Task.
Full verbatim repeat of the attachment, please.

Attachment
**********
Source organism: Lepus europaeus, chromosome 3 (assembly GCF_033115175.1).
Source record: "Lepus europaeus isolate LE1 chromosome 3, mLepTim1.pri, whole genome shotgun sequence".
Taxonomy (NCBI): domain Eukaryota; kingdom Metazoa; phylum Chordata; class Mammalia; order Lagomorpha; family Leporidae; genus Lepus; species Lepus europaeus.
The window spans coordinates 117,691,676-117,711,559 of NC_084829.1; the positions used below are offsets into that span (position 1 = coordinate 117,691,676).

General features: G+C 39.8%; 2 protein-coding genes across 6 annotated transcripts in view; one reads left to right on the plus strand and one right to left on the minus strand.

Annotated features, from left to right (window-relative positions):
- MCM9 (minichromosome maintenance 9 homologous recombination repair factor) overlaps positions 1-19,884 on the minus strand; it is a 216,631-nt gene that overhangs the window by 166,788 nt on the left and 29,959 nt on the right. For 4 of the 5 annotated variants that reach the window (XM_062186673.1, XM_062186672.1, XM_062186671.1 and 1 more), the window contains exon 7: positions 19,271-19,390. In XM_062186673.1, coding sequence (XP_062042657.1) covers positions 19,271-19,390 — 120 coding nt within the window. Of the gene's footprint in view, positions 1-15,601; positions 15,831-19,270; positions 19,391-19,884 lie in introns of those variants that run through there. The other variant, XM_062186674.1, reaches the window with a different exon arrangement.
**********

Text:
Source organism: Lepus europaeus, chromosome 3 (assembly GCF_033115175.1).
Source record: "Lepus europaeus isolate LE1 chromosome 3, mLepTim1.pri, whole genome shotgun sequence".
Taxonomy (NCBI): domain Eukaryota; kingdom Metazoa; phylum Chordata; class Mammalia; order Lagomorpha; family Leporidae; genus Lepus; species Lepus europaeus.
The window spans coordinates 117,691,676-117,711,559 of NC_084829.1; the positions used below are offsets into that span (position 1 = coordinate 117,691,676).

General features: G+C 39.8%; 2 protein-coding genes across 6 annotated transcripts in view; one reads left to right on the plus strand and one right to left on the minus strand.

Annotated features, from left to right (window-relative positions):
- MCM9 (minichromosome maintenance 9 homologous recombination repair factor) overlaps positions 1-19,884 on the minus strand; it is a 216,631-nt gene that overhangs the window by 166,788 nt on the left and 29,959 nt on the right. For 4 of the 5 annotated variants that reach the window (XM_062186673.1, XM_062186672.1, XM_062186671.1 and 1 more), the window contains exon 7: positions 19,271-19,390. In XM_062186673.1, coding sequence (XP_062042657.1) covers positions 19,271-19,390 — 120 coding nt within the window. Of the gene's footprint in view, positions 1-15,601; positions 15,831-19,270; positions 19,391-19,884 lie in introns of those variants that run through there. The other variant, XM_062186674.1, reaches the window with a different exon arrangement.